In western romance one of the garments often referred to is bloomers. While they eventually became synonymous with underwear and pantaloons they were originally a type of loose trousers in Amelia Bloomer’s day. She designed them as baggy pants gathered tightly and buttoned at the ankle. They were worn under a short skirt that allowed the lacy bloomers to show.
At a time when men kept women under their thumb with all manner of rules for dress and decorum, these bloomers showed defiance and definitely shocked proper society.
Bloomers released women from their tightly laced corsets, layers upon layers of petticoats that could weigh over ten pounds, and long dresses that dragged the ground. Bloomers allowed freedom of movement. Women could at last ride bicycles and indulge in sporting activities in addition to swimming. And it was all because of Amelia Bloomer who made the garment fashionable in the 1850’s.
Amelia Bloomer was quite woman and a visionary.
Amelia Jenks (1818-1894) came from modest means and despite receiving only a few years of schooling, she became a schoolteacher at 17 years old. Back then, it took nothing to become a teacher. When she turned 22, she married an attorney by the name of Dexter Bloomer. He was also a newspaper editor. She began writing a articles for his paper pertaining to women’s issues. After attending the Women’s Rights Convention in Senaca Falls in 1848 she founded her own bi-weekly newspaper called “The Lily” and became a voice for many women reformers such as Elizabeth Stanton and Susan B. Anthony.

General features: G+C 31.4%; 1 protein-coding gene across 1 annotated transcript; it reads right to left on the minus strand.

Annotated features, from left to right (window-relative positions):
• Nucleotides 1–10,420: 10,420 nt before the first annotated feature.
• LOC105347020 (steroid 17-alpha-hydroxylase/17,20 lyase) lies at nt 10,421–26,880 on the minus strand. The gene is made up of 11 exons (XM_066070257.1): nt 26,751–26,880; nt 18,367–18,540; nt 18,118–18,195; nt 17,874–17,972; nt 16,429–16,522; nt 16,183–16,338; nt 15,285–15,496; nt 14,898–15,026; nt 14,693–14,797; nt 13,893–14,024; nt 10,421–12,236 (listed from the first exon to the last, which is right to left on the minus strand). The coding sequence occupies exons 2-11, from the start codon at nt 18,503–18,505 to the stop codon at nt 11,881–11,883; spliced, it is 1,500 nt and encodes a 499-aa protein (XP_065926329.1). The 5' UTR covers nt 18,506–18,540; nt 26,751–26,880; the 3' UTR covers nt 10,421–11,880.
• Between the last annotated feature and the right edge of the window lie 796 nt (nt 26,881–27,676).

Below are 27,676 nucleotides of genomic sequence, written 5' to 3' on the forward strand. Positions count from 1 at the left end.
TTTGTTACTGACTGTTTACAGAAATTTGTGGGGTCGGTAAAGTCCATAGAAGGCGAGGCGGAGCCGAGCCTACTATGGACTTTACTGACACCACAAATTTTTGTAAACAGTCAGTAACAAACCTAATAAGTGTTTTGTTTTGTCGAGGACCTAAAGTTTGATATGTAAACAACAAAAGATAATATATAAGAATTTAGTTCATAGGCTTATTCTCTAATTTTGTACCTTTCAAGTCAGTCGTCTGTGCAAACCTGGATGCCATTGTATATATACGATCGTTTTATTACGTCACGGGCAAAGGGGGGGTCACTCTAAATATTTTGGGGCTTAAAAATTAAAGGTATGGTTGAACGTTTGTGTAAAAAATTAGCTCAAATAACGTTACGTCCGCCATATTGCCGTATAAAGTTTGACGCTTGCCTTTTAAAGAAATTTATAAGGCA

Initially, the newspaper focused on temperance and the women’s suffrage movement. But as the times progressed the articles became more about marriage law reform, higher education for women, the right to vote, and women’s right to employment without having to ask for her husband’s permission. The health and well-being of women was also a primary focus and that’s when Amelia advocated clothing for women’s comfort and the bloomers in particular.
She fashioned them after the Turkish women’s trousers with a short skirt worn over them. They were intended to preserve Victorian decency while being less of a hindrance.
I quote her, “The costume of women should be suited to her wants and necessities. It should conduce at once her health, comfort, and usefulness; and while it should not fail also to conduce to her personal adornment, it should make that end of secondary importance.”
As you can imagine, she was met with overwhelming ridicule. The garment was deemed unfeminine and a moral outrage. Gradually, the bloomers faded away. Amelia herself gave up the fight after eight years and stopped wearing them, citing that it shifted the focus away from more important women’s issues.
But women still wore them only underneath their dresses as underwear.
I imagine these bloomers were a forerunner of today’s jeans. I love the comfort, freedom, and casual look of jeans. And they’re form-fitting and feminine.
Here’s a true story that might make you laugh. My daddy had thirteen brothers and sisters so flour sack clothes were all they got to wear. One of his older sisters (Ila Lea) was so uppity, always flouncing around like she was better than most. During the Depression in the 1930s, her mother made her a pair of short bloomers from flour sack and it just turned out exactly right that the words, “America’s Finest” were emblazoned across her fanny. She was about 18 years old and prissing down the street one day when a big gust of wind blew her skirt up. Every passersby in the vicinity got an eyeful of her America’s Finest bloomers. My mom said she was talked about for quite a while. But, who knows? Ila Lea probably saw an uptick in her social calendar for that was quite an advertisement.
Did you ever have to wear flour sack or feed sack clothes? Do you think you would’ve worn bloomers if you lived back in Amelia’s day? How many of you are a jeans and sneakers kind of gal?